Hopefully we will be able to predict any massive and dangerous solar storm that may be unleashed in our direction.

Here are just a few     

1960 – 1968 Pioneer 5-9. Nasa

1974 Nasa and Germany sent Helios A

1976 Nasa and Germany sent Helios B

1991 and 2006 Japan

Others have been Soho, Genesis, Sterio A and B

There are others planned.

Pioneer 5 the earliest mission took a path between Venus and the earth and confirmed the existence of an interplanetary magnetic field for the first time.

Also how this field was affected by solar flares.

The Helios spacecraft studied the solar wind and magnetism.

These were also the fastest spacecraft achieving 44 miles per second. They are no longer functional but remain in orbit.

Soho is still working today returning spectacular images of the suns activities and violent weather

Do we need the Sun?

The simple answer is Yes.

Sunlight is absorbed through our skin to help our bodies to produce and use vitamins.

Plants need the sunlight to produce energy through photosynthesis and since plants form the basis of the food chain it would seem to be essential.

All animals depend on plants either directly or indirectly.

It gives us warmth, warming the atmosphere we enjoy today.

And of course it gives us light.

With these benefits there are always downsides.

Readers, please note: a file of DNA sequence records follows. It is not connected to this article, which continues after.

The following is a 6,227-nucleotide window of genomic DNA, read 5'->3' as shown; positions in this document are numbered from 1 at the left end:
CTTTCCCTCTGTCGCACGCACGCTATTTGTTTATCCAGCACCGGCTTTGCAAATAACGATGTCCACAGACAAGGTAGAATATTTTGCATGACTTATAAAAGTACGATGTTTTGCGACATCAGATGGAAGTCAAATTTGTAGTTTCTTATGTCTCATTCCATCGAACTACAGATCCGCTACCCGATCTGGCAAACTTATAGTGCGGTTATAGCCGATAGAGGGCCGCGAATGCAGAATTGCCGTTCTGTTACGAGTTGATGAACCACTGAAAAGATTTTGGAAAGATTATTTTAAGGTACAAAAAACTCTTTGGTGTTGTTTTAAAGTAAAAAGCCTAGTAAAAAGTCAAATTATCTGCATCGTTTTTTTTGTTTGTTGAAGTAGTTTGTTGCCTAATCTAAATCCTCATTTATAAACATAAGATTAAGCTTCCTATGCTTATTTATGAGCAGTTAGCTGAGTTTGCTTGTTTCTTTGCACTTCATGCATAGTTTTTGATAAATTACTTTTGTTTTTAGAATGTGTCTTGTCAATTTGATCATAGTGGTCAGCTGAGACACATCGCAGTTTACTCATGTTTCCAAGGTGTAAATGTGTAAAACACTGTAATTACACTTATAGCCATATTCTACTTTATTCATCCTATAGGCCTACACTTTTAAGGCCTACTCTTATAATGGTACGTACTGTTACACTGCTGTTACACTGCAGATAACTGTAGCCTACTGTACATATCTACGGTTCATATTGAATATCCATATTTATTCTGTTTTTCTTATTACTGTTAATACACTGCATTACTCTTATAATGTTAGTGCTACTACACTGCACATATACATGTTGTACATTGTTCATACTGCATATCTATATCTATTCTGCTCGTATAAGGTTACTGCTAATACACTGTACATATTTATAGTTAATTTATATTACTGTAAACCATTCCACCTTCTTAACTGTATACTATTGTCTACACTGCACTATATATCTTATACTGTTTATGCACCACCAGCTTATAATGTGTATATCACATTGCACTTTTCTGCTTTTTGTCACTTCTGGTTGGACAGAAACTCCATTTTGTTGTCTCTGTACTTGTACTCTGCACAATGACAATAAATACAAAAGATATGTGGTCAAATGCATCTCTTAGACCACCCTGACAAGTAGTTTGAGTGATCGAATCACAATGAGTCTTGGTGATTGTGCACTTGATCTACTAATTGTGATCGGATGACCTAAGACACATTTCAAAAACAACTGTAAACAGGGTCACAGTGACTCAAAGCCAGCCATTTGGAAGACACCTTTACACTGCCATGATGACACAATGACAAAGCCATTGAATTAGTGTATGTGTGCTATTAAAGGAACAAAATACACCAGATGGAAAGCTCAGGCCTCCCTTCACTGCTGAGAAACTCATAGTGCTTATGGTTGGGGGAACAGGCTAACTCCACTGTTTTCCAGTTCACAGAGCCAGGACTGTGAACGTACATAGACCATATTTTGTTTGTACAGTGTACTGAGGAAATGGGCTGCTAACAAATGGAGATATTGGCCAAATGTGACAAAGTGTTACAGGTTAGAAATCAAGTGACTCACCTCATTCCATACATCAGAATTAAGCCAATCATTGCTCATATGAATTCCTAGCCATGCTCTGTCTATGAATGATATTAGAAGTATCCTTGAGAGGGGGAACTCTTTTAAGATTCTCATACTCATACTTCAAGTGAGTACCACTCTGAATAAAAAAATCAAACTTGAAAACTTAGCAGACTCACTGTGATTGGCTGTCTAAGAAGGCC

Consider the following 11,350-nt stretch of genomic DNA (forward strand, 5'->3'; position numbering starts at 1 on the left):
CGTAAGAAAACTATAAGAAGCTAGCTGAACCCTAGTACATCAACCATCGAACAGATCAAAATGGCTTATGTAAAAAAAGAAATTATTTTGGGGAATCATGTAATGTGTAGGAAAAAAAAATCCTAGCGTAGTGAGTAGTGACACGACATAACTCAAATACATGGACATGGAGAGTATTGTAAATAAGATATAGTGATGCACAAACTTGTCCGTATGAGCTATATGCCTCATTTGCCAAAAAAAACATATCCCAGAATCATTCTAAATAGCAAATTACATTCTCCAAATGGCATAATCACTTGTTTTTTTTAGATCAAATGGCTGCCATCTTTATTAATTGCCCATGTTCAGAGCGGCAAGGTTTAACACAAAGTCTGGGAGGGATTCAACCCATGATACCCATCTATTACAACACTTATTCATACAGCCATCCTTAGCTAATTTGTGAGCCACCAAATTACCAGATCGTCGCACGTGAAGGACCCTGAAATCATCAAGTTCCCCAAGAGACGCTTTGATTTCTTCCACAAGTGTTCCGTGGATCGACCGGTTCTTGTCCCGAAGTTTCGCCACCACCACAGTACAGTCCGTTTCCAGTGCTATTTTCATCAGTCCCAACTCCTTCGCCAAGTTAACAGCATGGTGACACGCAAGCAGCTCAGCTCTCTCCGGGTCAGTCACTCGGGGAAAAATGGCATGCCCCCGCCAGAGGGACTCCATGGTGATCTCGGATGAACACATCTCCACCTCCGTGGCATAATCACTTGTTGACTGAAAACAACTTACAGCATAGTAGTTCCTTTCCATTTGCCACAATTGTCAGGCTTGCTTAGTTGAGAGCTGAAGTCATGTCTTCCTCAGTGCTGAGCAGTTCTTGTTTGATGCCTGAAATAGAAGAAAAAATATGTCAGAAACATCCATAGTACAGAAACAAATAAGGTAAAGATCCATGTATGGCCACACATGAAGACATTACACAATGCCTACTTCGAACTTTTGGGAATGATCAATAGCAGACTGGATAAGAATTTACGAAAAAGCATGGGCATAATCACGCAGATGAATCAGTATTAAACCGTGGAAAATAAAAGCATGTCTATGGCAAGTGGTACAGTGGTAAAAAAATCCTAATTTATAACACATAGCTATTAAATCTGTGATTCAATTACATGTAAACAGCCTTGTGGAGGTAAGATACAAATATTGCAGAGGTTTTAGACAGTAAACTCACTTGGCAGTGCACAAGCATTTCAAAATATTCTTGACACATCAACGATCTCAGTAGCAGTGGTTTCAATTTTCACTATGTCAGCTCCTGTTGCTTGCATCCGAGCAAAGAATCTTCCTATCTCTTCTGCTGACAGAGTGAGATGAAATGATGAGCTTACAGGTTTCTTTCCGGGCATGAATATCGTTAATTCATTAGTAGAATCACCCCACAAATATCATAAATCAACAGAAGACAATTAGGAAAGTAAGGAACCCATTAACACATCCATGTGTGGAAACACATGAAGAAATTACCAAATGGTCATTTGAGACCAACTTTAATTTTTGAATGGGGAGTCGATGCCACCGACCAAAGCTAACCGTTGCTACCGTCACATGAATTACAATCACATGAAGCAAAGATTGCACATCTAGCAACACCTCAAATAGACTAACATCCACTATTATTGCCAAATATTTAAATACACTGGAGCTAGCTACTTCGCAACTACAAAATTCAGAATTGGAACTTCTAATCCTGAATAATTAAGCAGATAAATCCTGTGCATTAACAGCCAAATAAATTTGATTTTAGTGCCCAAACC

Too much sun and just like anything else that is hot it will burn. Many people will have experienced this and degrees can vary from red areas through to blistering and deep skin burns needing skin grafts.

The more tragic result of long and frequent exposure to the sun is the abnormal changes made to the skin cells causing cancer. We have all been warned and given the appropriate advice but alas not always heeded.

We are continually being warned not to look at the sun with the naked eye.

Permanent damage to the retina would result rendering the person irreversibly blind.

Anyone having a telescope is aware never to point it at the sun let alone look through an eye piece. Not only would you be blind it would ruin your telescope.

So, it is imperative that we have the sun and I think we will all agree that it gives us a wonderful feeling of wellbeing.

And my personal last word is to treat the sun with respect.